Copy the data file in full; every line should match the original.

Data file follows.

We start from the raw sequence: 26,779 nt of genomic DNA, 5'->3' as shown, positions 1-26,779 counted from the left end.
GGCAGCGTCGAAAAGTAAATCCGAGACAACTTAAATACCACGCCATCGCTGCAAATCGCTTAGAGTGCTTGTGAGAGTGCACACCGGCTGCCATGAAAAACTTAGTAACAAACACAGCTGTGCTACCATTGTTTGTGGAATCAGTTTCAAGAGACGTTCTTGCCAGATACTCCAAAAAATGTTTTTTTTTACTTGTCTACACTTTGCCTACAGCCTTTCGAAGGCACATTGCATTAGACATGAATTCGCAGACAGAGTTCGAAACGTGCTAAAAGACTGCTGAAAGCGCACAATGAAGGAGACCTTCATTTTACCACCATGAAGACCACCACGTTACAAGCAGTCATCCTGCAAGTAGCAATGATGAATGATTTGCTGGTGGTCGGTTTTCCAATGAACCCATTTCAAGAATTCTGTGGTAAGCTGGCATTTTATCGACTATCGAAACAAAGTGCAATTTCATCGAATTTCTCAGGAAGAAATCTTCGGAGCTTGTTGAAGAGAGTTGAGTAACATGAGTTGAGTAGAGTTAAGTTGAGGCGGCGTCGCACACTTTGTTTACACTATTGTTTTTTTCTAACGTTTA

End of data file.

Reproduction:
We start from the raw sequence: 26,779 nt of genomic DNA, 5'->3' as shown, positions 1-26,779 counted from the left end.
GGCAGCGTCGAAAAGTAAATCCGAGACAACTTAAATACCACGCCATCGCTGCAAATCGCTTAGAGTGCTTGTGAGAGTGCACACCGGCTGCCATGAAAAACTTAGTAACAAACACAGCTGTGCTACCATTGTTTGTGGAATCAGTTTCAAGAGACGTTCTTGCCAGATACTCCAAAAAATGTTTTTTTTTACTTGTCTACACTTTGCCTACAGCCTTTCGAAGGCACATTGCATTAGACATGAATTCGCAGACAGAGTTCGAAACGTGCTAAAAGACTGCTGAAAGCGCACAATGAAGGAGACCTTCATTTTACCACCATGAAGACCACCACGTTACAAGCAGTCATCCTGCAAGTAGCAATGATGAATGATTTGCTGGTGGTCGGTTTTCCAATGAACCCATTTCAAGAATTCTGTGGTAAGCTGGCATTTTATCGACTATCGAAACAAAGTGCAATTTCATCGAATTTCTCAGGAAGAAATCTTCGGAGCTTGTTGAAGAGAGTTGAGTAACATGAGTTGAGTAGAGTTAAGTTGAGGCGGCGTCGCACACTTTGTTTACACTATTGTTTTTTTCTAACGTTTA